There’s some serious innovation happening in the drone arena. While unmanned aerial vehicles, UAVs, and drones might have been seen primarily as a tool of war five years ago, these days they’re far more likely to be flown by a wedding photographer than by an airman.
Improved reliability, user-friendliness and much lower prices have made drones viable technology in the humanitarian sphere. It seems that this year, new ideas of how UAVs can revolutionise humanitarian aid: from delivery drones to drones that aim to detonate landmines have emerged.
Now, edible drones are being developed to further advance humanitarian efforts. Here’s what we know about this addition so far.
Although delivery drones may be proving quite handy, Nigel Gifford believes he has an even better answer. Gifford is Windhorse Aerospace’s chairman and founder and is also part of the team that built solar-powered UAVs for Facebook.
He has introduced an interesting twist to the entire drone delivery game by developing a UAV that is not only able to deliver food and medical supplies but is also partly made of edible materials. That’s right, it’s a drone that can be consumed!
The drone in question is a prototype known only as the Pouncer. It has been created for one-way delivery missions and has been designed with a special lightweight plywood frame. It can essentially be broken down and re-purposed after landing, and its wings are made of edible materials.
Gifford aims to eventually build parts of the drone’s frame as well as even electronics with edible materials too. The designer of the drone had this in mind, which is why the prototype has been developed with a minimum number of electrical components.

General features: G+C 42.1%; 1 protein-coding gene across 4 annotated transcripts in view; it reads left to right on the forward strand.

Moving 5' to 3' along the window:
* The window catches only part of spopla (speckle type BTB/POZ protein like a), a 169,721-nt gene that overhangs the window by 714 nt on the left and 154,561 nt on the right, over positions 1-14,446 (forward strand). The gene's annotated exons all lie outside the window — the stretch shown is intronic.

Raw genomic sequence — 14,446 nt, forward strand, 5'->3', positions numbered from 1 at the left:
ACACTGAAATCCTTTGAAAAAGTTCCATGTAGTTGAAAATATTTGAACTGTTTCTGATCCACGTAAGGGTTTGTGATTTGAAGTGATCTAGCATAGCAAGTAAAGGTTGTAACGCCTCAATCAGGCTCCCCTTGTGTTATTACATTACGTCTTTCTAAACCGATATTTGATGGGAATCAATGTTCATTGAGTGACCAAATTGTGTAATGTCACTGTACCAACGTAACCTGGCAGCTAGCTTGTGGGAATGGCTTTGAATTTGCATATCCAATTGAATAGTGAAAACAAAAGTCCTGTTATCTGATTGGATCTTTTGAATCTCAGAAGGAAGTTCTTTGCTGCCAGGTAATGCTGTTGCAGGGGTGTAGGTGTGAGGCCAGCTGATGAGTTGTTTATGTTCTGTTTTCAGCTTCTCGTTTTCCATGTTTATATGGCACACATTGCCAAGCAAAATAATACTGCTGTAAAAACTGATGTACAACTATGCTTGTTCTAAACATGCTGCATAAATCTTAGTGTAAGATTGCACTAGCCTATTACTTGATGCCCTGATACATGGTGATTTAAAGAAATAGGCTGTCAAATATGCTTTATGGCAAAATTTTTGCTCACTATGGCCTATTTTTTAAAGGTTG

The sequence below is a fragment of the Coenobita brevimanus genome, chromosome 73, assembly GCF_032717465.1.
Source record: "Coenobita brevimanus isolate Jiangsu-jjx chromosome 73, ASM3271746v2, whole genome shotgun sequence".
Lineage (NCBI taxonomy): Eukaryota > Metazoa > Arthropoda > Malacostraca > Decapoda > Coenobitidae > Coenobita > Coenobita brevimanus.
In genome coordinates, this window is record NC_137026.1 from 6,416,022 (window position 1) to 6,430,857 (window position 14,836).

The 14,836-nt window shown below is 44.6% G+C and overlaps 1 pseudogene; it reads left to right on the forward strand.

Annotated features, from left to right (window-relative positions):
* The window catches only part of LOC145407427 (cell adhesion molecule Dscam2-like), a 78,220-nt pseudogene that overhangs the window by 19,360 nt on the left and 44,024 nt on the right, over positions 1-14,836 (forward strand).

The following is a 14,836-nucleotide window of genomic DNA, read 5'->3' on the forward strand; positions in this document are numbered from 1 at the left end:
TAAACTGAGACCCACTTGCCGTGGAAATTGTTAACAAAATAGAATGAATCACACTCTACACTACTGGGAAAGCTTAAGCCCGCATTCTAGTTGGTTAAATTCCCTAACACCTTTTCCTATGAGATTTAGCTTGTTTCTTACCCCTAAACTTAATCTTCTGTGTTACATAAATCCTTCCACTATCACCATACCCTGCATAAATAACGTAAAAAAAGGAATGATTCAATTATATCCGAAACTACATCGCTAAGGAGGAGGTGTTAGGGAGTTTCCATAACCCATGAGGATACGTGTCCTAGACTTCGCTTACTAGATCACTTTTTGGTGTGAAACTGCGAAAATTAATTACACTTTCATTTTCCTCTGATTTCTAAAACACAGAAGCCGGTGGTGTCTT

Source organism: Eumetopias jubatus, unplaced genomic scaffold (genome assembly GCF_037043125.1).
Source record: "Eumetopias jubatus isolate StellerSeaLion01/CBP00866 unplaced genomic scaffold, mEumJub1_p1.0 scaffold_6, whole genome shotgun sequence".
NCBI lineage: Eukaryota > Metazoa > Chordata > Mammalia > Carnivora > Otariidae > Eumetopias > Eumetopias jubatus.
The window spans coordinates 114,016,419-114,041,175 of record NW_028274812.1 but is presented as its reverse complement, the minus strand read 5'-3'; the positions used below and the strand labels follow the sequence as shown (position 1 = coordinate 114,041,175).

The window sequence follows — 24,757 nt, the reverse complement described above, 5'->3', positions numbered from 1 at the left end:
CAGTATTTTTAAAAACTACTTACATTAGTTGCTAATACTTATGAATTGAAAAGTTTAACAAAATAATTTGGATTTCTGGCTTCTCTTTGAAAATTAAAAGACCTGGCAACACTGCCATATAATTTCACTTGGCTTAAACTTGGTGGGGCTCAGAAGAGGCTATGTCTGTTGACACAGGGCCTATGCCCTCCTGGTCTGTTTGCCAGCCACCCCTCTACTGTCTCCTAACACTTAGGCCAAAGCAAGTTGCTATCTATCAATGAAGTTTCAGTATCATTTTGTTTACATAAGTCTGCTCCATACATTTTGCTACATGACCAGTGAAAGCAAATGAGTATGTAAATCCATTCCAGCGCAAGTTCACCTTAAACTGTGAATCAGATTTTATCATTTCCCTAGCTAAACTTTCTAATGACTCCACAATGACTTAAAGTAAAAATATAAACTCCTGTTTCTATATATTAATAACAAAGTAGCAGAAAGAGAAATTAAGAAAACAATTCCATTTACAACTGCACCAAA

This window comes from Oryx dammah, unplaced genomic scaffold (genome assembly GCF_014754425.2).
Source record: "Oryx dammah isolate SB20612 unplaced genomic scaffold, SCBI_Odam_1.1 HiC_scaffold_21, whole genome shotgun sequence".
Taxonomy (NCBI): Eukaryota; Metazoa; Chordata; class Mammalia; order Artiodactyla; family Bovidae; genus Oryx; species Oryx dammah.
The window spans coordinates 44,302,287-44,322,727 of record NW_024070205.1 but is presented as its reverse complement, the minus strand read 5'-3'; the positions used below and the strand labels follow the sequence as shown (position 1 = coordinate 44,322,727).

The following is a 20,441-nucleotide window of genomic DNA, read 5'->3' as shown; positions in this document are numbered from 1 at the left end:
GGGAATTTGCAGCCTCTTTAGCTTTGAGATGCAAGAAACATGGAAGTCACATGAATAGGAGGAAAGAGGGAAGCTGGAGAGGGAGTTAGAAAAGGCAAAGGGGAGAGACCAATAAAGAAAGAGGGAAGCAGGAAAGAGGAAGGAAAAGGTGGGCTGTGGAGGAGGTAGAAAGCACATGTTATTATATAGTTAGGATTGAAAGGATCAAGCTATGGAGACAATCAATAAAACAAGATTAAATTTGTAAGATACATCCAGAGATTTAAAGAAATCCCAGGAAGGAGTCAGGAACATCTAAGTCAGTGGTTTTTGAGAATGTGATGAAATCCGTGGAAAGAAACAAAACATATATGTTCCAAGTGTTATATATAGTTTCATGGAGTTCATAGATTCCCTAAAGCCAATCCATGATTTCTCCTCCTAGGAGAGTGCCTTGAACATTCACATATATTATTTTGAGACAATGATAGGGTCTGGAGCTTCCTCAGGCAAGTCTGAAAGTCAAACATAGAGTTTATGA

The ambitious creator of the Pouncer has experience with the military as well as processed food. He understands how military rations are made, compressed and vacuum-sealed. With this knowledge, Gifford uses aspects of nutrition, logistics and aeronautics for his edible drone prototype as a humanitarian effort to battle hunger.
The Pouncer prototype airframe was recently tested, built out of wood and capable of carrying about 50 kilos of food, ultimately landing within 7 to 10 metres from the target.
He is now focusing on how to maximise the calorie-to-kilo ratio for an efficient payload and create a design that can be immediately understood by people around the world in visual terms, namely what to do with the components: burn wood struts for lighting, eat the payload, use the skin of the aircraft as a tarpaulin for shelter.
Ultimately, Gifford aims to increase the number of edible components and the Pouncer’s capacity to 100 kilos, gradually manufacturing the aircraft cheaply in the United Kingdom.
Hunger is a common issue that follows atrocities and war, with disasters like the 2015 Nepal earthquake leaving people living in mountain villages to wait for emergency food for weeks. Landslides had destroyed the roads and it was not always safe for the country’s limited helicopters to fly where they were needed.
This edible drone development could be a key humanitarian solution for such scenarios.
Gifford and his team are hoping that their drones will help to decrease cost and increase precision in aid delivery, improving on current deliveries facilitated through parachute drops. The food deliveries also need to be culturally and religiously acceptable to those that receive them. In addition to food, the Pouncer could also be used to deliver critical supplies like medical necessities.
If successful, Pouncer will join Zipline, Drones Against Tsetse, and other companies that use drones to fight hunger and disease.
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